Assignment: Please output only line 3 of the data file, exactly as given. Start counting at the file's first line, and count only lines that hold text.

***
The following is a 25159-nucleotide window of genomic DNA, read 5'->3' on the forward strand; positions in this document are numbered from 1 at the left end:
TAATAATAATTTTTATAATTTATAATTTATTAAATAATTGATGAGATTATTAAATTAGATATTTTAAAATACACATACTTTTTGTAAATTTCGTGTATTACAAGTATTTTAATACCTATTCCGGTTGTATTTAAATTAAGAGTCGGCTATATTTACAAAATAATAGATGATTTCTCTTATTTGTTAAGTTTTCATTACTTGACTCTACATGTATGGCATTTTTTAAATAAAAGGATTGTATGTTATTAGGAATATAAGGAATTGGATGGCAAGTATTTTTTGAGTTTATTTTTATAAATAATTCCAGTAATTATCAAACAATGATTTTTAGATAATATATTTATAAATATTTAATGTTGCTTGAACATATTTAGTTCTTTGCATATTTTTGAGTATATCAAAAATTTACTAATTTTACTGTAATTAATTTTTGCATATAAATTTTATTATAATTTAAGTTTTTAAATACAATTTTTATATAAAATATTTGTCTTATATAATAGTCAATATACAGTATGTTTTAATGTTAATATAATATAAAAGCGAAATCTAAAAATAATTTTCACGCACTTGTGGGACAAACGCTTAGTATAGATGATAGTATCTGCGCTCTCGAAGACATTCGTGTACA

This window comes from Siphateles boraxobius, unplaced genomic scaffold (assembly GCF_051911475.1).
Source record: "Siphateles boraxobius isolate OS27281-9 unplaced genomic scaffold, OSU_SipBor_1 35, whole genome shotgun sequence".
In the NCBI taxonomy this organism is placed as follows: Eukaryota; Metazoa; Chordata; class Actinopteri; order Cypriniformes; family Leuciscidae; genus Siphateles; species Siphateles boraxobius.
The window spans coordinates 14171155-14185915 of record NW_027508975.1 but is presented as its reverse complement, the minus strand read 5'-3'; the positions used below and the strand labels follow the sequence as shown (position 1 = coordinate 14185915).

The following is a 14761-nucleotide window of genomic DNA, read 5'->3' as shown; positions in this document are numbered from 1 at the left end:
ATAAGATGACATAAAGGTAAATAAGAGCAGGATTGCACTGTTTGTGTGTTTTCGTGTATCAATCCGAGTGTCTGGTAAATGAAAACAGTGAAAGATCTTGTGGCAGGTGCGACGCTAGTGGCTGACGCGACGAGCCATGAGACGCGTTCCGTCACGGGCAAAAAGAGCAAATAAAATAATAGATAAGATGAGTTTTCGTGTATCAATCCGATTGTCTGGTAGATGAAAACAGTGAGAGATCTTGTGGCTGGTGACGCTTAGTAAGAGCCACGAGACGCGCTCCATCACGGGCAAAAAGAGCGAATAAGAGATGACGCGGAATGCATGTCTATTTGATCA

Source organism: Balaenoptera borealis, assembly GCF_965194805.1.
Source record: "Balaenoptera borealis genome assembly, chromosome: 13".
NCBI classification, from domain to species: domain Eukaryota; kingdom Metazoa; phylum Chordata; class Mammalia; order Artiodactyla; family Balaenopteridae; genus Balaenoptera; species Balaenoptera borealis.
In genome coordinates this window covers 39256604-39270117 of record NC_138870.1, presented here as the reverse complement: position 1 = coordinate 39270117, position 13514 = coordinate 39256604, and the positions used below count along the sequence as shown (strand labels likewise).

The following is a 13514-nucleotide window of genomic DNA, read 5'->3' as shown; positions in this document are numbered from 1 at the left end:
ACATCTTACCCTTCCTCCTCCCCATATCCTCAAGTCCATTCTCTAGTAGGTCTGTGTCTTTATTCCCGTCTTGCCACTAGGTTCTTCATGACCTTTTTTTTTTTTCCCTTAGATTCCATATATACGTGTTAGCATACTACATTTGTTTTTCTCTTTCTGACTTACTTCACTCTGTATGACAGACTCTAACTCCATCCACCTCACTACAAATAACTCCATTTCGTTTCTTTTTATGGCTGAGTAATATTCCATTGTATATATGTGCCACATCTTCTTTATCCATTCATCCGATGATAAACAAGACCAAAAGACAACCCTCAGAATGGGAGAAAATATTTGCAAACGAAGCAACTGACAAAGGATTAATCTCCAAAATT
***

This window comes from Siphateles boraxobius, unplaced genomic scaffold (assembly GCF_051911475.1).